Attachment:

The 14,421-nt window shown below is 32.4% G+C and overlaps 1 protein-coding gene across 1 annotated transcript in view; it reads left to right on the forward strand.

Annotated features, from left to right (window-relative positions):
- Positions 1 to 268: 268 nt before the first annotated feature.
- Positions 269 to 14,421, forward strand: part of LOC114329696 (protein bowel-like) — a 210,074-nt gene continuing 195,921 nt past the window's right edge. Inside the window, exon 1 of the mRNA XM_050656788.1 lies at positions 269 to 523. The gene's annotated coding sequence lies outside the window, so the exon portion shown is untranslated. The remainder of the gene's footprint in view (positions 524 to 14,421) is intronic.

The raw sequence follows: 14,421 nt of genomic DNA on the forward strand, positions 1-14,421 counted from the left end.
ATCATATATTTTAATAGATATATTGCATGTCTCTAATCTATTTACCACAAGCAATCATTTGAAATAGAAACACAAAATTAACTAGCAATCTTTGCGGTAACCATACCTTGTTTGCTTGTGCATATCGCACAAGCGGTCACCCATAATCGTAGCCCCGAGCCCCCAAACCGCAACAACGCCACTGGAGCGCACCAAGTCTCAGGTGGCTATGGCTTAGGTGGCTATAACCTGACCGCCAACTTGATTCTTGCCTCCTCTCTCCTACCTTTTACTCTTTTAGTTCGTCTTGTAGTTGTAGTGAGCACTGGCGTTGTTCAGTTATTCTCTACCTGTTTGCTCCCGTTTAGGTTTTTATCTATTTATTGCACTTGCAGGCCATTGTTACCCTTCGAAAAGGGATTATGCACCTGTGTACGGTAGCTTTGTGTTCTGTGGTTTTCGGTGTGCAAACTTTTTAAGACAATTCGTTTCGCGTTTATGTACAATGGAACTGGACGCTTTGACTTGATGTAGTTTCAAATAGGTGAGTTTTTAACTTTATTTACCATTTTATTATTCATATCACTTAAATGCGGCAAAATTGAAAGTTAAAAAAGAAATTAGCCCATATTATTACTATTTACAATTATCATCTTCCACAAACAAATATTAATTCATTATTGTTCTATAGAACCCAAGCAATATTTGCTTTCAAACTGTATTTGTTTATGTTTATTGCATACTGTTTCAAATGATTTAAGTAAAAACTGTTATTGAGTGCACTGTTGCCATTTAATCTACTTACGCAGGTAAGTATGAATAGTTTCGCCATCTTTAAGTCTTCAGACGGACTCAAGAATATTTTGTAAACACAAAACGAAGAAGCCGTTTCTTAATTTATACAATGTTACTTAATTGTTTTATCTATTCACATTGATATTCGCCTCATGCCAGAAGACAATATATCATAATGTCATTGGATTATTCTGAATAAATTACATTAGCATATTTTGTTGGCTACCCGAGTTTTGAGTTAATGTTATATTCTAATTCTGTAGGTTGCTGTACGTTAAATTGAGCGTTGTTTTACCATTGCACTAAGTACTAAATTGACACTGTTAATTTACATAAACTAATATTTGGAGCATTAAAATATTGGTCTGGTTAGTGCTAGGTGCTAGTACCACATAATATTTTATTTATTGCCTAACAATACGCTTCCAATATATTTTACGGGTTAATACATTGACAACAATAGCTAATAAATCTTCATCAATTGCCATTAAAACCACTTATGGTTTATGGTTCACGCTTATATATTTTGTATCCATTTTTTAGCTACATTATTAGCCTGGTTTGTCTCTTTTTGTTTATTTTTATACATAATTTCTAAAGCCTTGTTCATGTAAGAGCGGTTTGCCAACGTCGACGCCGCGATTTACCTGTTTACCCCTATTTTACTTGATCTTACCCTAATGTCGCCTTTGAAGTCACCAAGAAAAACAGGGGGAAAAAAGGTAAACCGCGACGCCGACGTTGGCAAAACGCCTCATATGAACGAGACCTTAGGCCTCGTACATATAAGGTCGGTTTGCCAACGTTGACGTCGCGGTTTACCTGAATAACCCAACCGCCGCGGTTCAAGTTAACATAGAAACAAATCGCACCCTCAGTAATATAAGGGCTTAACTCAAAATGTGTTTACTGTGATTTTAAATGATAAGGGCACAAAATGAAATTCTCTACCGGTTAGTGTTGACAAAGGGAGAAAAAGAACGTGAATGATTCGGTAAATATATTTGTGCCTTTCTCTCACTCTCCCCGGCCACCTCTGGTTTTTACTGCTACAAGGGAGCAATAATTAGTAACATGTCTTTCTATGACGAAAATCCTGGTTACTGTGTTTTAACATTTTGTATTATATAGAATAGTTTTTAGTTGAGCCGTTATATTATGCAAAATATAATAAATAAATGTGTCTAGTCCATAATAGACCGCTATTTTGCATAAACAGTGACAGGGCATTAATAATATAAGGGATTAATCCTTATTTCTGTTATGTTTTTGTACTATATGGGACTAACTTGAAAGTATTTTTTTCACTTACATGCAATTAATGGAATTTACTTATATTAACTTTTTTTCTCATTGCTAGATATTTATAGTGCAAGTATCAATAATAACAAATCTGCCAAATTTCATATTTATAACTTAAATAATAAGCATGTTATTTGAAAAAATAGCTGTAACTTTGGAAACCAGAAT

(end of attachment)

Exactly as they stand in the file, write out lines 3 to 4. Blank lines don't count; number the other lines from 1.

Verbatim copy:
- Positions 1 to 268: 268 nt before the first annotated feature.
- Positions 269 to 14,421, forward strand: part of LOC114329696 (protein bowel-like) — a 210,074-nt gene continuing 195,921 nt past the window's right edge. Inside the window, exon 1 of the mRNA XM_050656788.1 lies at positions 269 to 523. The gene's annotated coding sequence lies outside the window, so the exon portion shown is untranslated. The remainder of the gene's footprint in view (positions 524 to 14,421) is intronic.